There are already many papers and books on the causes and course of the current financial crisis, but this is the first and, for the moment, only such book to focus on the regulatory response to it. There are two main attributes that a bank needs to remain in business during a period of turmoil, liquidity to enable it to pay its debts when due, and capital, to absorb losses. Both have been insufficient. Charles Goodhart describes what went wrong and what needs to be done, alongside discussions of deposit insurance, credit rating agencies, prompt corrective action, etc.
Charles Goodhart is the senior British economist specialising in financial stability issues. As the turmoil began, continued and exploded into crisis, he has kept up a series of commentaries, all since September 2007. These have been brought together, plus some new and additional material, to provide the reader with an overview of what went wrong in the regulatory framework for the financial system, and what now needs to be done to put that right. This will be required reading for financial regulators, practitioners in banking and finance, academics and students of finance, and those just wanting to know what went wrong and what to do now.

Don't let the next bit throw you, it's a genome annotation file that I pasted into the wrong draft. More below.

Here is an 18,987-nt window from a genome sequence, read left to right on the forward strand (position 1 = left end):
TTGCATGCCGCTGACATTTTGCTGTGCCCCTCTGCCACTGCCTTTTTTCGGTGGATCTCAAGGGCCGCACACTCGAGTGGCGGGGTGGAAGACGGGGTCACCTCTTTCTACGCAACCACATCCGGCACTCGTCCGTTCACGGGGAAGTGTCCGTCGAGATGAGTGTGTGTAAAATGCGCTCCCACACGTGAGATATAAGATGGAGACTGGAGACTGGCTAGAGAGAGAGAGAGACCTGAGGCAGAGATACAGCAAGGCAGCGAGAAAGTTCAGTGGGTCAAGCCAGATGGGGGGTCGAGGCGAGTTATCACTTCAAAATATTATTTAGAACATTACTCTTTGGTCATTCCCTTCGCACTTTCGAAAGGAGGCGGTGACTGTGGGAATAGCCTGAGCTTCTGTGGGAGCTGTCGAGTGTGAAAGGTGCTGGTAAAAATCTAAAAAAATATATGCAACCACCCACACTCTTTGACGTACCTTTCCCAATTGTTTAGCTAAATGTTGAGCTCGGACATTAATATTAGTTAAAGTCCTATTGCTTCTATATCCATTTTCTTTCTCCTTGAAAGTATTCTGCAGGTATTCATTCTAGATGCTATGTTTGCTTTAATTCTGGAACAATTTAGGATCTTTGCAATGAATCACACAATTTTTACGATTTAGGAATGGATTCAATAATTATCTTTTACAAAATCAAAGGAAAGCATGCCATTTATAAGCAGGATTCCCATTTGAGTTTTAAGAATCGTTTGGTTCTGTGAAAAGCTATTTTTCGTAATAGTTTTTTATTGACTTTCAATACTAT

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Charles A.E. Goodhart, London School of Economics, UKReview:
'Goodhart's contribution... exhibits all the features which we have come to expect from him over the years: clarity, originality and an effort at all times to be constructive rather than destructive. It is the most thoughtful account and analysis of the crisis to have been published so far.' --- Central Banking
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